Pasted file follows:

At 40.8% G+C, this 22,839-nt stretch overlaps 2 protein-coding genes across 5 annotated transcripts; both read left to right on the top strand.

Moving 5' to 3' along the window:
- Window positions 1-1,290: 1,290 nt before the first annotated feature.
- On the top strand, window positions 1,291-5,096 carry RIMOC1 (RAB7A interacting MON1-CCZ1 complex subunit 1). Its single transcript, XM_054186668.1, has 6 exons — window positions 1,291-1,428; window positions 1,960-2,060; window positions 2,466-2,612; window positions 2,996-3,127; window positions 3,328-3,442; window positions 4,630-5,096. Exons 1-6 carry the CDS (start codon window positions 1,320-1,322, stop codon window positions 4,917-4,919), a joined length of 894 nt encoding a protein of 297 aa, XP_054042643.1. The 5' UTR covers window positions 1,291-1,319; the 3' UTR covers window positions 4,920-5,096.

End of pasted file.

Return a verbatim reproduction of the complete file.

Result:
At 40.8% G+C, this 22,839-nt stretch overlaps 2 protein-coding genes across 5 annotated transcripts; both read left to right on the top strand.

Moving 5' to 3' along the window:
- Window positions 1-1,290: 1,290 nt before the first annotated feature.
- On the top strand, window positions 1,291-5,096 carry RIMOC1 (RAB7A interacting MON1-CCZ1 complex subunit 1). Its single transcript, XM_054186668.1, has 6 exons — window positions 1,291-1,428; window positions 1,960-2,060; window positions 2,466-2,612; window positions 2,996-3,127; window positions 3,328-3,442; window positions 4,630-5,096. Exons 1-6 carry the CDS (start codon window positions 1,320-1,322, stop codon window positions 4,917-4,919), a joined length of 894 nt encoding a protein of 297 aa, XP_054042643.1. The 5' UTR covers window positions 1,291-1,319; the 3' UTR covers window positions 4,920-5,096.